This study of the life of the poet Siegfried Sassoon is written and directed by the English auteur Terence Davies.  I don’t normally use that somewhat pretentious term to describe a moviemaker, but am making an exception in Davies’ case because his elevated standing in the world of cinema does warrant it. 

Davies takes his work so seriously that he only makes a feature film on average once every four years.  These are invariably lauded by critics.  In fact he’s won more awards than he’s made movies, by the looks.  These carefully nurtured works often end up labelled classics. 

His first feature-length film, Distant Voices, Still Lives (1988) was the first in a trilogy which explored his early life as a young gay man growing up in a repressive working class Catholic family in Liverpool. 

When not examining his own troubled past, he tends to take inspiration from serious literature:  The House of Mirth (2000) is an adaptation of an Edith Wharton novel, The Deep Blue Sea (2011) is an adaptation of a Terence Rattigan play, and his last film, A Quiet Passion (2016) is about the life of American poet Emily Dickinson.

Portrait of Siegfried Sassoon by Glyn Warren Philpot, 1917

Siegfried Sassoon is one of 16 Great War poets commemorated in Westminster Abbey.  I hadn’t known there were that many.  I knew of Rupert Brooke and Wilfred Owen, both of whom were killed early in World War I.  It was Rupert Brooke who wrote that exquisite sonnet The Soldier, that begins:

If I should die think only this of me/that there’s some corner of a foreign field that is forever England. 

I used to tear up over that one as a lass, in the days when we were allowed to be proud and sentimental about our English heritage.

But I digress.  That was Rupert Brooke, and he doesn’t feature in this story.  Wilfred Owen does.  He and Sassoon met and became lovers when both were inmates at a military psychiatric hospital during the war.  Sassoon had been sent there as a soft punishment (he being of the right class) for having publicly criticized the conduct of the war – the jingoism, the senseless mass slaughter – although he himself had served with almost foolhardy bravery in combat. 

Wilfred Owen

Owen and Sassoon worked together on Owen’s draft of the famous anti-war lament Anthem For Doomed Youth, which also tears me up, and the first lines of which go:

What passing-bells for these who die as cattle?  — Only the monstrous anger of the guns….

Owen was sent back to the front and was killed a few days before the war ended, In November 1918.  Sassoon survived and went on to take his place among the fabled figures of the literary and artistic avant-garde of the time. 

In an early scene we see him and other aristocratic Bright Young Things attending the 1921 London premiere of Stravinsky’s revolutionary Rite of Spring.  In due course we meet Lady Ottoline Morrell (of Bloomsbury fame), the poet Edith Sitwell, TE Lawrence (of Arabia), Ivor Novello and Stephen Tennant.  Much of the film’s narrative is taken up with Sassoon’s turbulent and dangerous love affairs with the emotionally ruthless Novello – the Elton John of his day – and the decadent socialite and aesthete Tennant.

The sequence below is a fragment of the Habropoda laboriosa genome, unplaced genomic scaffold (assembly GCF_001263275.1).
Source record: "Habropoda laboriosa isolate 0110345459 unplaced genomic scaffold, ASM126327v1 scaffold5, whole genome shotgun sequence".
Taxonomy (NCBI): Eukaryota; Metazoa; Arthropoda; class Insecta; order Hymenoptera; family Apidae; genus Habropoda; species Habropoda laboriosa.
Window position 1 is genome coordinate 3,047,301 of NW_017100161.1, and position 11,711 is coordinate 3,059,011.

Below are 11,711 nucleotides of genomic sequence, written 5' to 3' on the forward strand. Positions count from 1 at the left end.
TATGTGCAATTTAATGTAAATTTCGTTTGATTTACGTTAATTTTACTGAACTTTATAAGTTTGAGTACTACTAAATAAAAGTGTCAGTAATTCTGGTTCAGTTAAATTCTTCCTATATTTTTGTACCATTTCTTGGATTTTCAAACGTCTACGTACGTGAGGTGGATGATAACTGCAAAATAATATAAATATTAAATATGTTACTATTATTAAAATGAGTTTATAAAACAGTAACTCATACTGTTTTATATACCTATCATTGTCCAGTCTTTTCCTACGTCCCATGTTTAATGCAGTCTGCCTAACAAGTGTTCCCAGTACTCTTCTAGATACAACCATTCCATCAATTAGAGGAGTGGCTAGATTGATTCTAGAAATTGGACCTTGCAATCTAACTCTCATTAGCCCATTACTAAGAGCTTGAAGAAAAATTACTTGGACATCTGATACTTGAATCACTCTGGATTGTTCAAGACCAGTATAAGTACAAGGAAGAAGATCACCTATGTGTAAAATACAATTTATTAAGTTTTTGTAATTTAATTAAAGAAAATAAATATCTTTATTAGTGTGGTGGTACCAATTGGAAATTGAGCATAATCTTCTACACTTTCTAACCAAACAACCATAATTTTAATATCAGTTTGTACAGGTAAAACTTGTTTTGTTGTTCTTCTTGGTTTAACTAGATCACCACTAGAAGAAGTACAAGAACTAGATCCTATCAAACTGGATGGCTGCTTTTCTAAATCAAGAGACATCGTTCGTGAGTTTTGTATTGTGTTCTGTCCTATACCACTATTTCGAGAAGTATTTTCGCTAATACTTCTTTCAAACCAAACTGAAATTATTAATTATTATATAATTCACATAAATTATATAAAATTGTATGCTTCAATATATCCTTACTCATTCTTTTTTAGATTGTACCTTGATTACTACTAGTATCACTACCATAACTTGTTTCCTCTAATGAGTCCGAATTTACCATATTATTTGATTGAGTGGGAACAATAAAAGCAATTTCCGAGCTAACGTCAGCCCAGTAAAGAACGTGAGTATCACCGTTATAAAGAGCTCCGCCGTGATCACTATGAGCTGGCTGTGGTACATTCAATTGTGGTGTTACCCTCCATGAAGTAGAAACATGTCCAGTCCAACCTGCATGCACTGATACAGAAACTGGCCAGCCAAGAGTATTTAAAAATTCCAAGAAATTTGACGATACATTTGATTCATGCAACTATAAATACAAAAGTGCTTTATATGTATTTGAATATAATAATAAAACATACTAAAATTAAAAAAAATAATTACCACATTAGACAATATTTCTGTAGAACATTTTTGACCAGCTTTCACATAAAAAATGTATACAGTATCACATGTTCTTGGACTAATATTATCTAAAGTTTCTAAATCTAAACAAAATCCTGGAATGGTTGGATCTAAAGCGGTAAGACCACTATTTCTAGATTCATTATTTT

Memories of Oscar Wilde’s fate are fresh.  Lord Alfred Douglas – Wilde’s beloved Bosey – is gossiped about scurrilously and warily.  These gay blades may be on first name terms with Winston Churchill and TS Eliot, but despite their elevated social standing, they may not yet speak freely the name of their forbidden love.

Siegfried Sassoon lived till 1967, and even married and had a son.  Over the years he became alienated from the smart set, rejecting their meaningless hedonism and nursing growing guilt and disgust about what he came to see as the degeneracy of all their lives.  Later in life, as a widower, he converted to Catholicism, a fact which has obvious echoes in Davies’ own life.

Davies sketches in these later years, but never loses sight of the defining event which overshadowed Siegfried Sassoon’s life: the Great War and its attendant horrors. 

He constantly reminds us of this by interspersing his narrative with long sequences of WWI battlefield footage.  For us moderns those old images – gaunt tin-hatted men moving jerkily through a grey landscape of exploding mud and lifeless corpses – has become a kind of ho-hum shorthand for an unthinkably miserable and best forgotten old conflict whose participants are now all dead.  In less assured hands it might have become tedious, but here, overlaid with recitations of Sassoon’s lucid heartfelt verse, it gives the film its moral and emotional heart.   

The scripting is intelligent, the acting excellent, the historical setting is flawlessly recreated.  The music too is used to marvellously evocative effect – another Davies trademark. 

I’ve been wondering about the film’s title.  A benediction is a blessing, taken from Catholic ritual.  Perhaps Davies intends us to see Sassoon’s poetry as a kind of redeeming feature – a final blessing – to be salvaged from the folly and suffering of the Great War. 

Taking your peaceful share of Time, with joy to spare. /But the past is just the same – and War’s a bloody game …Have you forgotten yet? …Look down, and swear by the slain of the War that you’ll never forget.

Siegfried Sassoon, Aftermath